So there I was: barely twenty-seven, beautiful and rich; good business sense runs in the family, and my mother’s business was so healthy its sale more than tripled the trust fund Granny had established for me twenty years before. Most importantly, I was unencumbered by anything remotely resembling a chaperon. As you might expect I went a bit mad, but only socially: when it came to money, I was just as hard-headed and shrewd as Mum and Granny had been. Though I was willing to spend a bit more on a Highgate townhouse than was strictly prudent, I wasn’t about to buy all sorts of new furniture when there was plenty of lovely stuff in storage, much of it things from Granny’s brothel that she had been unwilling to lose when she sold it. And one of those items is the reason for my waxing philosophical of late, and for my writing this.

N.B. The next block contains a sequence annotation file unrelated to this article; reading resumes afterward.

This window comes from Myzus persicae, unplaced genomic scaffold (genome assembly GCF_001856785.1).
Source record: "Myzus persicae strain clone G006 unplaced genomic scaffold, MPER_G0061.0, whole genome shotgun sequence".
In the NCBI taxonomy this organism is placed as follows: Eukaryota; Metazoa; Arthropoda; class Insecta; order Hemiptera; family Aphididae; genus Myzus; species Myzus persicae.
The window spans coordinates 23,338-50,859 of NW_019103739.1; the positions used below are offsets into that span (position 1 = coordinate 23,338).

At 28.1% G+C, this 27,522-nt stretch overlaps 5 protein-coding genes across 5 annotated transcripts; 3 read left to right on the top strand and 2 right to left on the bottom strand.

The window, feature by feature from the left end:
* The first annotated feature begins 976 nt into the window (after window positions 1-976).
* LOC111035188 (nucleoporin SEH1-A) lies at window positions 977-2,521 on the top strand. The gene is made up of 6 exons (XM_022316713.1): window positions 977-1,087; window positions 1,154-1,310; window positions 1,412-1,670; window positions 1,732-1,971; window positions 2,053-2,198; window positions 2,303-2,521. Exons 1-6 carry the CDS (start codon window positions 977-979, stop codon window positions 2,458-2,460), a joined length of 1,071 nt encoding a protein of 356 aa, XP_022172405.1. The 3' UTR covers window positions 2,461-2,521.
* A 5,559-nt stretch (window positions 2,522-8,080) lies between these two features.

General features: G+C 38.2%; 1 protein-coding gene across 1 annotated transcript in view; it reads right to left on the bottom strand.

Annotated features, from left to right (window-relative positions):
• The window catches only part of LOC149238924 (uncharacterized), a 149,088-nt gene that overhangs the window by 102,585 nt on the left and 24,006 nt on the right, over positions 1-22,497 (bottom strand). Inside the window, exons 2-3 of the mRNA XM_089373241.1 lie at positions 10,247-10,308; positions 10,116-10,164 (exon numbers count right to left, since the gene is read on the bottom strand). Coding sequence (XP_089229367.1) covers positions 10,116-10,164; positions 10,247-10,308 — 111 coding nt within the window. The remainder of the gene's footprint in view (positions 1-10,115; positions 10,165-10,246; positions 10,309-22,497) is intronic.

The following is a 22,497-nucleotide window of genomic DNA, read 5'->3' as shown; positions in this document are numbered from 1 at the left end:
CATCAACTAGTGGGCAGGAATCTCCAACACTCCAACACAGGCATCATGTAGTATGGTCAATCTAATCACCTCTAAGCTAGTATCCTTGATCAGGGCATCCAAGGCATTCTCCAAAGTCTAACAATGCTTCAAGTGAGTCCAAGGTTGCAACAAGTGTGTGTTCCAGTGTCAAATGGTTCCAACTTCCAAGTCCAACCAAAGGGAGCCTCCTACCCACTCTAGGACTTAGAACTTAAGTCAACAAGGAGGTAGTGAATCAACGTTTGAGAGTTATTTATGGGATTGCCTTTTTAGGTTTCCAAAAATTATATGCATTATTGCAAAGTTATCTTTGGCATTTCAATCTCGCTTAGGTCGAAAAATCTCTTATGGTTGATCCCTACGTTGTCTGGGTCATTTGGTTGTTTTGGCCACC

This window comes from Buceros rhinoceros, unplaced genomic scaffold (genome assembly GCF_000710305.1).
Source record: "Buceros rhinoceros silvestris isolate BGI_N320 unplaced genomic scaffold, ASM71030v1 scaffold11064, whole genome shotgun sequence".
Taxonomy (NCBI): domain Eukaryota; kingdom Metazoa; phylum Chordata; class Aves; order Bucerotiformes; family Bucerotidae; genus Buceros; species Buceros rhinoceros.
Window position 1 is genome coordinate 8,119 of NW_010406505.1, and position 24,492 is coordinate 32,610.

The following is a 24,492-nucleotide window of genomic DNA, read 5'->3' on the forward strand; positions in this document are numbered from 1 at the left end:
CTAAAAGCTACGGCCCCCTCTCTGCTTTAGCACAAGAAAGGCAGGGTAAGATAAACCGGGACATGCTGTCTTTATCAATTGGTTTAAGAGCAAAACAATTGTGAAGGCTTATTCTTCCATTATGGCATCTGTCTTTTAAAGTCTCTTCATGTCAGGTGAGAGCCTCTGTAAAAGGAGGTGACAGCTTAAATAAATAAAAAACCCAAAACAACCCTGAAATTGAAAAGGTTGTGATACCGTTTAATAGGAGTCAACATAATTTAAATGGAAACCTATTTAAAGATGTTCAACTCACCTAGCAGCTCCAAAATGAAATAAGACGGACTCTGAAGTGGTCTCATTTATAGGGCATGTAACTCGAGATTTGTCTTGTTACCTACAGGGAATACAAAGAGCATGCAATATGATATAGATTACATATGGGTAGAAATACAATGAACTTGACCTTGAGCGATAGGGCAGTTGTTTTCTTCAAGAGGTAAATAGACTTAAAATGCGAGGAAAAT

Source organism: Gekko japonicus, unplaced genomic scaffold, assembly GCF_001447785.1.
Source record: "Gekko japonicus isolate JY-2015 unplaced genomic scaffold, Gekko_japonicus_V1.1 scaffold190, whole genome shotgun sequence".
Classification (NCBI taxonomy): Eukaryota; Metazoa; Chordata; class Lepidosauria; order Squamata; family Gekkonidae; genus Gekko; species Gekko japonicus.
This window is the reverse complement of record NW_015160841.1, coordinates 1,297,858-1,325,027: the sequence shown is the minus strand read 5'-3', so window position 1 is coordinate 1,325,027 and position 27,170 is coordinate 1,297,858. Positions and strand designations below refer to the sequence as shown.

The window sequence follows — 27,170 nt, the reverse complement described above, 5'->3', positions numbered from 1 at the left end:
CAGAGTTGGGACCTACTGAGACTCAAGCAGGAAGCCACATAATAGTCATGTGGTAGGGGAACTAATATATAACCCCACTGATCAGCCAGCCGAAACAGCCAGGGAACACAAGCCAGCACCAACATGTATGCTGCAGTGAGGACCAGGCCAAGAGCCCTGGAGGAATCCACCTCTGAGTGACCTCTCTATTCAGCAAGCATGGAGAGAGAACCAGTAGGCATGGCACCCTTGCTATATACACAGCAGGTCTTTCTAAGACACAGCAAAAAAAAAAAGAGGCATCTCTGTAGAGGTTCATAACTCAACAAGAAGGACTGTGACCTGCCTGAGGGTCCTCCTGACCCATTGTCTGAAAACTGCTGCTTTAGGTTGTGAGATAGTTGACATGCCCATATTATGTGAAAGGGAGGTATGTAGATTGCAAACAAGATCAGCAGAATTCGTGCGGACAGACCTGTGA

As I said there were many fine pieces, including some genuine antiques. And one of them was a huge mirror, large enough to cover most of the wall of a small chamber. I say “mirror” because that’s what it evidently was, though the glass had apparently undergone some curious degeneration which turned it a murky black. An expert pronounced the frame Elizabethan, but of a most peculiar design; he said it was almost unheard-of for one so large and so old to have survived with the glass intact, and offered me a ridiculous sum for it. But I was absolutely in love with it and had no need of more money, and I was sure this must have occupied some parlour in my Granny’s old brothel. The fact that it was useless as a looking-glass was immaterial; it was gorgeous and started many a conversation at my frequent parties. And that was even before the glass cleared.